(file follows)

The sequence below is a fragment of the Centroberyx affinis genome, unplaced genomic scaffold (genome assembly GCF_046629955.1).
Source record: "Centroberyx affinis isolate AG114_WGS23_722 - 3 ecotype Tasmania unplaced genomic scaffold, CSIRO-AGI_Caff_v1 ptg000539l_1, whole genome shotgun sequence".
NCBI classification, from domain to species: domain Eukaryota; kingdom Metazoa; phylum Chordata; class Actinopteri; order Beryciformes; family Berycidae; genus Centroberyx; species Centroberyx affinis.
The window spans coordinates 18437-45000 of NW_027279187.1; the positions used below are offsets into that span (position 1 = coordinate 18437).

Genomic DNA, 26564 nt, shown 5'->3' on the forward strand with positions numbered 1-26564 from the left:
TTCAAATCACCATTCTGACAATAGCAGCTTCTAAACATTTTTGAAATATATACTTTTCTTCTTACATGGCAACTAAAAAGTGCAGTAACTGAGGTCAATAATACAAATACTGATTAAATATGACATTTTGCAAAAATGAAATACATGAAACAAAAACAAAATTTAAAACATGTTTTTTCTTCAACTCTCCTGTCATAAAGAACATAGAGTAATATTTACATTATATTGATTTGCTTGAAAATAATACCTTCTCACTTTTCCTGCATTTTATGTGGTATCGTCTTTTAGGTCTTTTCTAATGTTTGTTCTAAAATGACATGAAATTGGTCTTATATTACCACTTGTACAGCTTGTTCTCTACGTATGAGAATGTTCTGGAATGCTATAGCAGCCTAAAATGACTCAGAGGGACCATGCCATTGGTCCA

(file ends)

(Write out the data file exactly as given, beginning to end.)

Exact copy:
The sequence below is a fragment of the Centroberyx affinis genome, unplaced genomic scaffold (genome assembly GCF_046629955.1).
Source record: "Centroberyx affinis isolate AG114_WGS23_722 - 3 ecotype Tasmania unplaced genomic scaffold, CSIRO-AGI_Caff_v1 ptg000539l_1, whole genome shotgun sequence".
NCBI classification, from domain to species: domain Eukaryota; kingdom Metazoa; phylum Chordata; class Actinopteri; order Beryciformes; family Berycidae; genus Centroberyx; species Centroberyx affinis.
The window spans coordinates 18437-45000 of NW_027279187.1; the positions used below are offsets into that span (position 1 = coordinate 18437).

Genomic DNA, 26564 nt, shown 5'->3' on the forward strand with positions numbered 1-26564 from the left:
TTCAAATCACCATTCTGACAATAGCAGCTTCTAAACATTTTTGAAATATATACTTTTCTTCTTACATGGCAACTAAAAAGTGCAGTAACTGAGGTCAATAATACAAATACTGATTAAATATGACATTTTGCAAAAATGAAATACATGAAACAAAAACAAAATTTAAAACATGTTTTTTCTTCAACTCTCCTGTCATAAAGAACATAGAGTAATATTTACATTATATTGATTTGCTTGAAAATAATACCTTCTCACTTTTCCTGCATTTTATGTGGTATCGTCTTTTAGGTCTTTTCTAATGTTTGTTCTAAAATGACATGAAATTGGTCTTATATTACCACTTGTACAGCTTGTTCTCTACGTATGAGAATGTTCTGGAATGCTATAGCAGCCTAAAATGACTCAGAGGGACCATGCCATTGGTCCA